What is the difference between the two?
Both coffee and tea as beverages have a long history. Of the two beverages, tea was the first one to be consumed by humans. Legend has it that the Chinese ruler Shen Nong discovered tea in 2737 BC when a tea leaf accidentally fell into boiling water.
As for coffee, scientists say it was first known to be cultivated in 674 AD in the area surrounding the Red Sea. Ethiopia and Yemen were the first countries to enjoy coffee, with one legend saying that the energizing effects of the coffee bean were discovered by a clever shepherd named Kaldi who noticed that a sheep who ate a coffee bean was unusually active. Kaldi then tried one of the beans himself and felt instantly energized and full of strength.
Since their beginnings, both beverages and the way we process and prepare them have changed a lot, and today, we have many varieties of tea and coffee beverages that vary in taste, aroma, and even color. And while coffee comes from the beans of Coffea plants, and tea is made from the leaves of the Camellia sinensis plant, their properties and health benefits are more similar than one might expect.
1. Both beverages are rich in caffeine
While we typically only associate coffee as a caffeine-rich beverage, tea leaves are likewise very high in this ingredient. Caffeine is the most widespread stimulant in the world, and it is associated with both positive and adverse effects on human health. On average, coffee is richer in caffeine than tea, but certain tea varieties, such as the Japanese matcha tea powder, are just as caffeinated as coffee itself.
For comparison, 1 cup (8 oz or 230 ml) of brewed coffee can contain between 70-140 mg of caffeine depending on the brewing method, whereas the same amount of black tea contains 47 mg and matcha has 70 mg of caffeine in a cup.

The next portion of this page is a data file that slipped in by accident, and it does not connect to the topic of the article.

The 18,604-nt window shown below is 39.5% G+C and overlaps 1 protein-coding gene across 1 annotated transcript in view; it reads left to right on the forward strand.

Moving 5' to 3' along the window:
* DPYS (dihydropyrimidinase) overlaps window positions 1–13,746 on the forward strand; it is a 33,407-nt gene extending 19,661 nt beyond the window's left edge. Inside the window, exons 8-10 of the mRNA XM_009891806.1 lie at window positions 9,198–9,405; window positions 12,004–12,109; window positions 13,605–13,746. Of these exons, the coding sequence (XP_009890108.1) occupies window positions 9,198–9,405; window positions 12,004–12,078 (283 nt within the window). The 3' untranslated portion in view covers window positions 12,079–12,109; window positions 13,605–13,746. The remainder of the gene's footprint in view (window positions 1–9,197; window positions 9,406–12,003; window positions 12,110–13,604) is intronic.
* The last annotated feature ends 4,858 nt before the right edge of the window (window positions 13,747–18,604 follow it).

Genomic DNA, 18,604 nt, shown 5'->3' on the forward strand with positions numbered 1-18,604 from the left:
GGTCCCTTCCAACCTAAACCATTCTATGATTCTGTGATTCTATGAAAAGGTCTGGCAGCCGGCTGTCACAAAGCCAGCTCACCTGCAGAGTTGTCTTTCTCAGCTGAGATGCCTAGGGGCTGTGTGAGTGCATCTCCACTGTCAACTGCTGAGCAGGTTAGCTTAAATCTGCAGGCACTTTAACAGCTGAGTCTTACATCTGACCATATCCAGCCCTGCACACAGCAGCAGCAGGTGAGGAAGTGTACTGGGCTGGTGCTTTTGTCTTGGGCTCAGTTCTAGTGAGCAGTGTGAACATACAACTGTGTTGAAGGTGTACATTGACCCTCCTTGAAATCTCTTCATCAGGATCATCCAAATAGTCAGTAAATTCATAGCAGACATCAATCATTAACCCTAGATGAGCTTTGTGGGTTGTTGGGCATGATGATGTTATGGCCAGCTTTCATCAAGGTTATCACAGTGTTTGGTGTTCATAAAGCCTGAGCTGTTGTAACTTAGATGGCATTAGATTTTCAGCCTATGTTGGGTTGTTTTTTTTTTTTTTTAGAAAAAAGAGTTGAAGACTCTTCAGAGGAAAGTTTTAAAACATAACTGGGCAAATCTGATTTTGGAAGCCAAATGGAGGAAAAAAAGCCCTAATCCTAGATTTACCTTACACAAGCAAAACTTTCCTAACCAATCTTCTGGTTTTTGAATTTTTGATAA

But why is the amount of caffeine so important? Well, this is because moderate amounts of caffeine are associated with many beneficial health effects, such as the prevention of type 2 diabetes, increased alertness, better cognition, higher productivity, and improved athletic performance. Those who drink moderate amounts of coffee are also known to have a lower incidence of dementia, Alzheimer's, fatty liver disease, and metabolic syndrome. Though most research pertaining to caffeine has been conducted on coffee, the caffeine content in tea should confidently yield the same results when consumed moderately.
However, all these beneficial changes in one's health and wellbeing are only relevant for consuming caffeine in moderation because the moment you increase your caffeine intake to more than 400 mg a day, the negative effects, such as a racing heart and cardiovascular issues start to kick in. Since coffee is higher in caffeine, these negative effects were first observed in coffee drinkers, but technically speaking, a large intake of tea, especially strong brews and matcha, could likewise bring you into the risk zone.
2. Both tea and coffee are packed with antioxidants
Modern science links many chronic diseases, such as cancer, dementia, arthritis, and type 2 diabetes, as well as aging to the process of oxidation and the lack of antioxidants in the human body. Luckily, we can get many antioxidants from foods, namely fruit, and vegetables, but also other plant-based foods and beverages, including coffee and tea. If you want to learn more about antioxidants, take a look at our previous post titled Understanding Free Radicals, Oxidation, and Antioxidants.
When it comes to the specific antioxidants present in tea and coffee, most of them belong to the group of antioxidants called polyphenols. While green tea is famous for EGCG, an antioxidant mostly associated with weight loss, tea, in general, contains many other antioxidants, such as catechins, theaflavins, and thearubigins. The last two were confirmed to prevent colon and lung cancer just recently, and the antioxidant content of green tea is famously known to prevent and aid many chronic diseases, such as arthritis, UTIs, heart issues, and cancer.